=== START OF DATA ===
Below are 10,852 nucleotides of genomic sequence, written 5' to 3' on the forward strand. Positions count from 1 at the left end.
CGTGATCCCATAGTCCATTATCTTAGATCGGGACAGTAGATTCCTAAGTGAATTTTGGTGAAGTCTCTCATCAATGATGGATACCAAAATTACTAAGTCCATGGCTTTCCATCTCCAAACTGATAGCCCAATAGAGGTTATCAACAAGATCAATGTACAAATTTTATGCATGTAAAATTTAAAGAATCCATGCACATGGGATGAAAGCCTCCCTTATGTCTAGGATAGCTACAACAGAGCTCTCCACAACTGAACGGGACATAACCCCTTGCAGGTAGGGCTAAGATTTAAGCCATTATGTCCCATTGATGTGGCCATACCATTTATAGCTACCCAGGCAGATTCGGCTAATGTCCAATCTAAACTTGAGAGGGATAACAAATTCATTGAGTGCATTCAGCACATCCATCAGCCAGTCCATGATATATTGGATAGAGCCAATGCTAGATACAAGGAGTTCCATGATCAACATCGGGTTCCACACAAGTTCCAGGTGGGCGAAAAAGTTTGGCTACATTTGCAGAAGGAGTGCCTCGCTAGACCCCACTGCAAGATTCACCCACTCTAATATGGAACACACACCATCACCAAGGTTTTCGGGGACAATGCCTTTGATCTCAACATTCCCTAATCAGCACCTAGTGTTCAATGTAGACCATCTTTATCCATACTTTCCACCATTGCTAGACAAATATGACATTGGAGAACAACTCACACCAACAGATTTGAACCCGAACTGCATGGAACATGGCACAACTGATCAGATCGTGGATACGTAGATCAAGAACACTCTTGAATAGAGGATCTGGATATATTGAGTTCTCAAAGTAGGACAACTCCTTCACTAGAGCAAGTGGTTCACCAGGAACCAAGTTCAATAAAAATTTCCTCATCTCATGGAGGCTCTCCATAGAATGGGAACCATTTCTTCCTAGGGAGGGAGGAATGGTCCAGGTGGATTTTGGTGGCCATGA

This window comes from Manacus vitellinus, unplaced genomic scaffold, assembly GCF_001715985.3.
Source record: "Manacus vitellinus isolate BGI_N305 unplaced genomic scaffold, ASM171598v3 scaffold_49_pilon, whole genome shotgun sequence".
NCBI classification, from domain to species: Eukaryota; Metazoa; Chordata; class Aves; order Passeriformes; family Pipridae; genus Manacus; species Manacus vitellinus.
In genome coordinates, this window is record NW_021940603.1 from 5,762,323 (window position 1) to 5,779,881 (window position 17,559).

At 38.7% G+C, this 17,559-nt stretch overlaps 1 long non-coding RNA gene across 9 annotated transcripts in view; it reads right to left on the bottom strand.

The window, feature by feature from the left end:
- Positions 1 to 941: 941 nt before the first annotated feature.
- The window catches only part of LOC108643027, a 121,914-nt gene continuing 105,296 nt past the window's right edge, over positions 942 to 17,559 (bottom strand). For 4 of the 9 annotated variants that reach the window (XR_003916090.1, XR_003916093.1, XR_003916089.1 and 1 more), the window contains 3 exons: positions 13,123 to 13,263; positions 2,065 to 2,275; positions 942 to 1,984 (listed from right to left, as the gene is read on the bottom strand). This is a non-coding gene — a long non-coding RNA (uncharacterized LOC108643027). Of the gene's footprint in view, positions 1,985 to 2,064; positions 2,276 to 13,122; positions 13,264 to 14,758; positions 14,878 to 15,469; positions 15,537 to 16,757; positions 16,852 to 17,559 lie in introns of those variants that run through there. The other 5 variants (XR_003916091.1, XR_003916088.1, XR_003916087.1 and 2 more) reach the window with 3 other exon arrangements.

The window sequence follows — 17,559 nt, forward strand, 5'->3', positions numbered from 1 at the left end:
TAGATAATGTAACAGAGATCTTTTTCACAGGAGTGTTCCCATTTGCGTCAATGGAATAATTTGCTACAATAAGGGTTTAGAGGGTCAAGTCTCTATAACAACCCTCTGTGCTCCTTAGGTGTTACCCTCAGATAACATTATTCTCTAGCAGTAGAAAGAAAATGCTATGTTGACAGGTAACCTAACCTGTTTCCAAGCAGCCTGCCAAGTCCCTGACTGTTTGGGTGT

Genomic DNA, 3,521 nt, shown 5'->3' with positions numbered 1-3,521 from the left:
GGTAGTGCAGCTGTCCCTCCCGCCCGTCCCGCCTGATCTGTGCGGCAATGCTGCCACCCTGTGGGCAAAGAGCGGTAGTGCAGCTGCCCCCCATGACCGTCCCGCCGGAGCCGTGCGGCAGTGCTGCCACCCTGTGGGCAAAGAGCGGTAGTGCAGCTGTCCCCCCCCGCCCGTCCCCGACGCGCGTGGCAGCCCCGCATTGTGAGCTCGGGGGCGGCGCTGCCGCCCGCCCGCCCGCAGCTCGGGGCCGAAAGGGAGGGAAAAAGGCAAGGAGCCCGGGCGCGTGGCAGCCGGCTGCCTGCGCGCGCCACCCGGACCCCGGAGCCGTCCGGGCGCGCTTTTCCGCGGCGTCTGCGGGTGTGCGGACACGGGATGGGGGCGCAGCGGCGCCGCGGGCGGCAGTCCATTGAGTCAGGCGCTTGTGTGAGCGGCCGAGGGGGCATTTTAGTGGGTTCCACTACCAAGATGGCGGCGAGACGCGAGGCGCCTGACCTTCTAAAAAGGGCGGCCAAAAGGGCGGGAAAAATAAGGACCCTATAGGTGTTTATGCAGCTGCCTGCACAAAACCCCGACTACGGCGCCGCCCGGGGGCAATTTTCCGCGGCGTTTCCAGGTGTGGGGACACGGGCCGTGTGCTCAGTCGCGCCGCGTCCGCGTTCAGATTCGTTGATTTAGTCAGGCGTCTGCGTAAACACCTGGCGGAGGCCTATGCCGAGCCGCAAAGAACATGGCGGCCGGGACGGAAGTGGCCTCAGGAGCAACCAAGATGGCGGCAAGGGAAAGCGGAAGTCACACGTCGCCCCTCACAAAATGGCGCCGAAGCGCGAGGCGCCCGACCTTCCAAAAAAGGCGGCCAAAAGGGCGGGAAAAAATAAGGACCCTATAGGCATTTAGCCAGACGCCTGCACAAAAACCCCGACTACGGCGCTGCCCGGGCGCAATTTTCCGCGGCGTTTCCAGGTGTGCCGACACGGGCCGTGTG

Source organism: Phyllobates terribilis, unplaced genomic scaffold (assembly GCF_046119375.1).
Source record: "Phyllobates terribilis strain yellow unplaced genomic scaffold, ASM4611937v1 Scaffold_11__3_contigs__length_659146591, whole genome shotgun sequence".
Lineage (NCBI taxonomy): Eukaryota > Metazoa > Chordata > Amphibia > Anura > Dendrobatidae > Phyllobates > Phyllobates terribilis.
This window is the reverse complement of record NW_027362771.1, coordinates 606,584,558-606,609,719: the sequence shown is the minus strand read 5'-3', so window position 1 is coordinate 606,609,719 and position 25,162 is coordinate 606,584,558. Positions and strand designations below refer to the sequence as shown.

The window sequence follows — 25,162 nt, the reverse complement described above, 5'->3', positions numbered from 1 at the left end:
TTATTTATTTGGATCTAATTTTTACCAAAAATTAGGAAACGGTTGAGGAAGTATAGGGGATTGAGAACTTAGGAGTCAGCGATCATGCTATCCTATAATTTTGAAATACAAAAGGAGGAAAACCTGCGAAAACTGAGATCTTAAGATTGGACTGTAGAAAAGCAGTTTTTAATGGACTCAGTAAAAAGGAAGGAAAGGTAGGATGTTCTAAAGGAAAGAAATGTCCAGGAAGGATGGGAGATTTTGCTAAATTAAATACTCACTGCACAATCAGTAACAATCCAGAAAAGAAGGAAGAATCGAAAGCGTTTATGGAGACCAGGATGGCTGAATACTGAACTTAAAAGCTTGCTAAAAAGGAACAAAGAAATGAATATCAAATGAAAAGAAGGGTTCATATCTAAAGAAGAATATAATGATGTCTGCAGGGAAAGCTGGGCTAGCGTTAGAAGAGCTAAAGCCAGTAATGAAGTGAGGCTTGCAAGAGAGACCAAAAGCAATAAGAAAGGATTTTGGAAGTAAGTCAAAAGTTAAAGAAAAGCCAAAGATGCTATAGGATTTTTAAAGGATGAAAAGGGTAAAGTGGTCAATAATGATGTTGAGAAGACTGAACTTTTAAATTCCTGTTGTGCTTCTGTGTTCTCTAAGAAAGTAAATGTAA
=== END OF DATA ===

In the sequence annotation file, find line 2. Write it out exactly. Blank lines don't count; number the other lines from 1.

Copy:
CGTGATCCCATAGTCCATTATCTTAGATCGGGACAGTAGATTCCTAAGTGAATTTTGGTGAAGTCTCTCATCAATGATGGATACCAAAATTACTAAGTCCATGGCTTTCCATCTCCAAACTGATAGCCCAATAGAGGTTATCAACAAGATCAATGTACAAATTTTATGCATGTAAAATTTAAAGAATCCATGCACATGGGATGAAAGCCTCCCTTATGTCTAGGATAGCTACAACAGAGCTCTCCACAACTGAACGGGACATAACCCCTTGCAGGTAGGGCTAAGATTTAAGCCATTATGTCCCATTGATGTGGCCATACCATTTATAGCTACCCAGGCAGATTCGGCTAATGTCCAATCTAAACTTGAGAGGGATAACAAATTCATTGAGTGCATTCAGCACATCCATCAGCCAGTCCATGATATATTGGATAGAGCCAATGCTAGATACAAGGAGTTCCATGATCAACATCGGGTTCCACACAAGTTCCAGGTGGGCGAAAAAGTTTGGCTACATTTGCAGAAGGAGTGCCTCGCTAGACCCCACTGCAAGATTCACCCACTCTAATATGGAACACACACCATCACCAAGGTTTTCGGGGACAATGCCTTTGATCTCAACATTCCCTAATCAGCACCTAGTGTTCAATGTAGACCATCTTTATCCATACTTTCCACCATTGCTAGACAAATATGACATTGGAGAACAACTCACACCAACAGATTTGAACCCGAACTGCATGGAACATGGCACAACTGATCAGATCGTGGATACGTAGATCAAGAACACTCTTGAATAGAGGATCTGGATATATTGAGTTCTCAAAGTAGGACAACTCCTTCACTAGAGCAAGTGGTTCACCAGGAACCAAGTTCAATAAAAATTTCCTCATCTCATGGAGGCTCTCCATAGAATGGGAACCATTTCTTCCTAGGGAGGGAGGAATGGTCCAGGTGGATTTTGGTGGCCATGA